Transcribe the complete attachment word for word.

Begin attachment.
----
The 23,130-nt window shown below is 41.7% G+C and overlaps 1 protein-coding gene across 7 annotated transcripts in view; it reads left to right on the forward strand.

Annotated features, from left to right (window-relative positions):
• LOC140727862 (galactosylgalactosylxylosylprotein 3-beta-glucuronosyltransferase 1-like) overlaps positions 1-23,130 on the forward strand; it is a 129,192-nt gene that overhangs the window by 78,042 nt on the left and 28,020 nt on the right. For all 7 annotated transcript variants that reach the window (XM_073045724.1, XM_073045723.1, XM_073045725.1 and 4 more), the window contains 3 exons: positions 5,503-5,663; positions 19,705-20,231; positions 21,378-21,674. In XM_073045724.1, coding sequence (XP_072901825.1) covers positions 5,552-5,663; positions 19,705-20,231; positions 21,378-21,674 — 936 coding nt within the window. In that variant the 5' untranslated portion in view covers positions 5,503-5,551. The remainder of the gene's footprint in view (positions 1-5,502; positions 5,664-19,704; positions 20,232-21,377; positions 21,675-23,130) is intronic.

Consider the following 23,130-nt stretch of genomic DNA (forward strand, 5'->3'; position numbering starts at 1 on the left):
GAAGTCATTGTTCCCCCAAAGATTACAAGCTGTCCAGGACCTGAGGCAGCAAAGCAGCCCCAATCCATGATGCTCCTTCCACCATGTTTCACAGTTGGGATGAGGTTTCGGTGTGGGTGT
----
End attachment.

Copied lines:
The 23,130-nt window shown below is 41.7% G+C and overlaps 1 protein-coding gene across 7 annotated transcripts in view; it reads left to right on the forward strand.

Annotated features, from left to right (window-relative positions):
• LOC140727862 (galactosylgalactosylxylosylprotein 3-beta-glucuronosyltransferase 1-like) overlaps positions 1-23,130 on the forward strand; it is a 129,192-nt gene that overhangs the window by 78,042 nt on the left and 28,020 nt on the right. For all 7 annotated transcript variants that reach the window (XM_073045724.1, XM_073045723.1, XM_073045725.1 and 4 more), the window contains 3 exons: positions 5,503-5,663; positions 19,705-20,231; positions 21,378-21,674. In XM_073045724.1, coding sequence (XP_072901825.1) covers positions 5,552-5,663; positions 19,705-20,231; positions 21,378-21,674 — 936 coding nt within the window. In that variant the 5' untranslated portion in view covers positions 5,503-5,551. The remainder of the gene's footprint in view (positions 1-5,502; positions 5,664-19,704; positions 20,232-21,377; positions 21,675-23,130) is intronic.

Consider the following 23,130-nt stretch of genomic DNA (forward strand, 5'->3'; position numbering starts at 1 on the left):
GAAGTCATTGTTCCCCCAAAGATTACAAGCTGTCCAGGACCTGAGGCAGCAAAGCAGCCCCAATCCATGATGCTCCTTCCACCATGTTTCACAGTTGGGATGAGGTTTCGGTGTGGGTGT